Meyer added that “Within hours, I have received word from several businesses that they are beginning to plan their departure from the State of Hawaii because, in the words of one frustrated CEO, ‘there is simply no future in Hawaii for innovative entrepreneurs.’”

He went on to say that “The killing of Act 221 is the last of three major ‘triple deaths’ Hawaii's private sector has experienced this year and is the one that, as news circles around the country, will certainly cement our reputation as the last place to come to do business. The death of 221, along with the death of the Superferry and the legislature's raising of the personal income tax rate to the highest in the country, have combined to act as a giant ‘going out of business sign’ that has been hung around the neck of our state. * * * The Hokulia decision a few years ago sent a message to real estate developers that Hawaii is a very risky, unstable and dangerous place to do business. SB199 sends the same message to the entertainment/biotechnology and tech sectors, effectively turns the clock back to the year 2000 in terms of economic diversification and pretty much guarantees further economic decline and damage to our fragile private sector.”

Meyer concluded that “The place to start is by ‘throwing out the bums’ who voted for a return to the ‘status quo’ and an abandonment of pro-business forward thinking. Conversely, it is vitally important that, whether you are a democrat or republican, pro-business candidates are identified and supported during the next election. In this regard, in the not too distant future, I will once again circulate the names of the politicians who have conspired to stymie our economy and those who should be congratulated and supported for having the courage and vision to attempt to build a new economy in Hawaii in the face of the vested interests who are apparently content with the way things are.”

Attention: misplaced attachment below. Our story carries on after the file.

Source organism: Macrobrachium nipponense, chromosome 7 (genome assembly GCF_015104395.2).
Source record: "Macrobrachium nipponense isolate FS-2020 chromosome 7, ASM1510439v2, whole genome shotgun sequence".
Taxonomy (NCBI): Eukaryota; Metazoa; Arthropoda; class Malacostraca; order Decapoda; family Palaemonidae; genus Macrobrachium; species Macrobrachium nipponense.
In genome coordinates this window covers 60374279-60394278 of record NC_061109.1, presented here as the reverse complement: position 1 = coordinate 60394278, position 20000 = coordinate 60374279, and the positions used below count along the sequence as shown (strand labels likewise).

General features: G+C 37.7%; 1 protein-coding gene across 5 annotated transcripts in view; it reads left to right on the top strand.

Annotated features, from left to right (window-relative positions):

* * * *

DUKE AIONA, Lieutenant Governor, running for governor and disagreeing with Linda Lingle:

“Investors and businesses plan years in advance and fundamentally changing the rules midstream is short-sighted and detrimental to our future.”

* * * *

For more on Linda Lingle's failure to veto SB199, see the ThinkTech column in the Business section of the Honolulu Advertiser on July 26, 2009.

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July 15th, 2009

Dan Leuck (pronounced “Luke”) is a ball of fire techie. There’s nothing he can’t do, and few places he hasn’t been, from Japan to Madagascar. He moves with a special presence, and magnetic awareness, pulling in ideas and exuding erudition in his deep, resonant voice.

He’s a hopeless, inveterate and completely successful techie, poor guy, into programming and entrepreneurship and social networking, moving into new chapters while you watch and solving any problem you can throw at him. People like this don’t grow on trees.